Anyone who doubts the role of “Black Swans” in shaping the course of human events should pause to reflect on the decade just past. 9/11 and the recent global financial meltdown are precisely the sorts of big, disruptive developments that occasionally send history careening onto unforeseen paths, leaving the reputations of prognosticators and the best-laid plans of policymakers in their wake.
And yet, as important as they undoubtedly were, neither of these events seems to have disturbed what may well prove to be the master trend of the twenty-first century: the shift in the locus of global wealth and power from the Euro-Atlantic to the Asia-Pacific and, most importantly, the rise of China. That country’s ability to sustain near double digit growth rates for over three decades has sent it rocketing up through the ranks of the world’s largest economies.
Since it surpassed Great Britain in the 1880s, the United States has sat securely in the number one position. If it continues on its present trajectory then, by the middle of this century if not before, China will succeed in finally knocking America off its perch.
The precise implications of such a transition are uncertain. Even if China has a bigger gross domestic product than any other nation, its huge population means that it will remain, on average, relatively poor. Still, as was true for the United States in the late nineteenth and early twentieth centuries, and as is already clearly the case for China today, increasing wealth generally brings military power, political leverage, and diplomatic influence in its train. If China can stay on its steep upward track perhaps it really will eventually account for 40 percent of total world output (as one Nobel Prize-winning economist recently predicted). Under these circumstances it may not be so outlandish to imagine that China could, in the words of journalist Martin Jacques, “rule the world.”
Beijing’s handling of the current economic crisis has lent greater credence to these projections. While the United States and the other advanced industrial nations struggle to regain their footing and resume their previous growth paths, China seems barely to have lost a beat. This has encouraged a confidence bordering on cockiness in some Chinese commentators who now speak more openly of the possibility that they may some day share global leadership with the United States, and perhaps eventually surpass it.
Could there be a Black Swan in China’s future? A small but growing number of analysts and investors think that there may be a large one lurking just around the corner. In their eagerness to avoid a protracted slowdown, and the likelihood of heightened social unrest, China’s leaders have unleashed a torrent of money, pouring it into state owned enterprises or funneling it through banks to local governments. These, in turn, have used it to fund construction of yet more shopping malls, office buildings, highways, airports, and research parks. While they may be quite lucrative for the firms that do the building (and to the Party and government officials to whom they pay kickbacks in return for contracts), these projects are often redundant and wasteful—and they do nothing to correct a nationwide excess of investment in relation to consumption. The ready availability of credit is also fueling a real estate bubble that is starting to make its American counterpart look puny by comparison. In sum, the global economic crisis appears to have “heightened the contradictions” of China’s current growth model and may wind up hastening its demise.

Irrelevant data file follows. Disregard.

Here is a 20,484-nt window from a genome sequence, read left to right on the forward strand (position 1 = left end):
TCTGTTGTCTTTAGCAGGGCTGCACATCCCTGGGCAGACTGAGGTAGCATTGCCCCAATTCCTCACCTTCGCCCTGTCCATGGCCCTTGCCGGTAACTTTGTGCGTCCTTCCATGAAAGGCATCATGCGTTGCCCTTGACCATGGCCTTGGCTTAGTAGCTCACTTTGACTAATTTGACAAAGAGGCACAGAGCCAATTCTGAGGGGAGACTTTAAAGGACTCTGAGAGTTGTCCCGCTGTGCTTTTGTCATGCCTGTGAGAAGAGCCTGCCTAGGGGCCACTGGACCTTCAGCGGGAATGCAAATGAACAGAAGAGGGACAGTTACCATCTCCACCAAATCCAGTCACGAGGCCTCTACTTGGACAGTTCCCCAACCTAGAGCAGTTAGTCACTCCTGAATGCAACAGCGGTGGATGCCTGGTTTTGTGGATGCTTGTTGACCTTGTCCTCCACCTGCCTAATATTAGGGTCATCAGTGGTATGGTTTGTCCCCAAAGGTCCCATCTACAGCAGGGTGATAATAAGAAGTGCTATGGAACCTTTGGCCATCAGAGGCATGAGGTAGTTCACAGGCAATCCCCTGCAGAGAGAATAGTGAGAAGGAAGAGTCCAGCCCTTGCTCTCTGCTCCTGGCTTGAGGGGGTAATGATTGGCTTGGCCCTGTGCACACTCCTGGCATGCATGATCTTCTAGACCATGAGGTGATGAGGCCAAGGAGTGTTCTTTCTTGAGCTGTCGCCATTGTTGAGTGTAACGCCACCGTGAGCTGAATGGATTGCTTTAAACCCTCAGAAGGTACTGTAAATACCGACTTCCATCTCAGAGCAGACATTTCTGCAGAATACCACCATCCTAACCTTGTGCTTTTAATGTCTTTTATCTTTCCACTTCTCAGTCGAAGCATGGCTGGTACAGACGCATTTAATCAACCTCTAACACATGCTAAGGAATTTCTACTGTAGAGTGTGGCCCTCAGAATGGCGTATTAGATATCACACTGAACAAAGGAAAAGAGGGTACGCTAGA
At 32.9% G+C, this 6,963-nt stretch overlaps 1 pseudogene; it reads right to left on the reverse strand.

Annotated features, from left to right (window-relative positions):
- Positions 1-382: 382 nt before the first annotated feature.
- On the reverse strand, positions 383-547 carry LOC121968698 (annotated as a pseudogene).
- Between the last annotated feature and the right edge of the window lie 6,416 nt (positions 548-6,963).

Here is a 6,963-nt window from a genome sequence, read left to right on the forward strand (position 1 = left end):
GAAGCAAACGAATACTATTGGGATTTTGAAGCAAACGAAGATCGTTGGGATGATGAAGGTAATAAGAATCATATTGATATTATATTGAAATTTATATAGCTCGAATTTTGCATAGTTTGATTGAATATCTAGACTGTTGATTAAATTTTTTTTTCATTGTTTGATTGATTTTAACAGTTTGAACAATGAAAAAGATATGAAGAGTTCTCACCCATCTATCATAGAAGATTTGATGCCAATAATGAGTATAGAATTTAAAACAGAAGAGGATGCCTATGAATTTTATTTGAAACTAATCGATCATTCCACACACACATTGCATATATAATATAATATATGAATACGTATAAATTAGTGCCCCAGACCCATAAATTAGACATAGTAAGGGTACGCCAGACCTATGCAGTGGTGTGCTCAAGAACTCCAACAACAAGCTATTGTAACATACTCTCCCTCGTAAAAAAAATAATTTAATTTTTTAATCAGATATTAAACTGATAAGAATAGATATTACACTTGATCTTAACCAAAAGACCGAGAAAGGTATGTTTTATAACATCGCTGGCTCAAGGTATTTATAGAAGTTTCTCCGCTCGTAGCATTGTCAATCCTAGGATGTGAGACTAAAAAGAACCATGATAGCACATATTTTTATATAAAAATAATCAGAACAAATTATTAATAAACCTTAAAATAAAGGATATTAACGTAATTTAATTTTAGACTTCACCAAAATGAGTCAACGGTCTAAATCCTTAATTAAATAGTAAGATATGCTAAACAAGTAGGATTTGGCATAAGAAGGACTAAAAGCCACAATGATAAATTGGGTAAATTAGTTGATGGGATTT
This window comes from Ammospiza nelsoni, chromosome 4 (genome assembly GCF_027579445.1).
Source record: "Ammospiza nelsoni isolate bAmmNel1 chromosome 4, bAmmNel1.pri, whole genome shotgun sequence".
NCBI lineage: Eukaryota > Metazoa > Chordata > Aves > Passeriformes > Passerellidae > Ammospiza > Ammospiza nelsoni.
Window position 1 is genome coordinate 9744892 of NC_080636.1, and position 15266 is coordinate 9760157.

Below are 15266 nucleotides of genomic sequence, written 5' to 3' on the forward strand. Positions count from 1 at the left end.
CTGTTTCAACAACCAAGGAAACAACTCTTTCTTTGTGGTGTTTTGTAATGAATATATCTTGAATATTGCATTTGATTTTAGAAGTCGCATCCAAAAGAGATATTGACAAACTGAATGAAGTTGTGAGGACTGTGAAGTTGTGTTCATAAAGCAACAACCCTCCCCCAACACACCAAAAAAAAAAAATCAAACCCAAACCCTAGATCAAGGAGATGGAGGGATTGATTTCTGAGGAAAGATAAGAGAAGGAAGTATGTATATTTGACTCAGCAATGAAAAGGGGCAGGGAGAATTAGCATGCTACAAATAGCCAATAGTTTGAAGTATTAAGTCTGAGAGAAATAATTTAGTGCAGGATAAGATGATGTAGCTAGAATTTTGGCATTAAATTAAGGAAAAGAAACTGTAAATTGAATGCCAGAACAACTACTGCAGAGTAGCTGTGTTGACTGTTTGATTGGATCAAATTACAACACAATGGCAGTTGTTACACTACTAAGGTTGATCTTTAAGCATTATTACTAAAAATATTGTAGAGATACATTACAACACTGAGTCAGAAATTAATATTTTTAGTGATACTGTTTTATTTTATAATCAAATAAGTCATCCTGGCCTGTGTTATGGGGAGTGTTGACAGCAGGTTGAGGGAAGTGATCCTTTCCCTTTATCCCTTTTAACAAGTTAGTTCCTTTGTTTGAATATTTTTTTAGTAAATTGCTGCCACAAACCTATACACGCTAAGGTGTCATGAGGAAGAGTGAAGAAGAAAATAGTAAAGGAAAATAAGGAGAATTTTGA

Aside from its immediate economic effects, a deep and sustained recession would have far-reaching political and strategic consequences. The widespread loss of jobs and savings, coupled with bitterness toward corrupt officials who profit while others suffer, could trigger protests more widespread and difficult to contain than any China has yet experienced. The desire to deflect blame could lead to open splits among Party leaders and increased appeals to anti-foreign, hyper-nationalist sentiments that are already quite close to the surface of mass opinion. Desperate to create demand, Beijing might engage in “military Keynesianism,” accelerating and expanding its already ambitious arms programs.
The probability of these events may appear low at present, but they deserve more consideration than they have received to date. History rarely travels in a straight line for very long.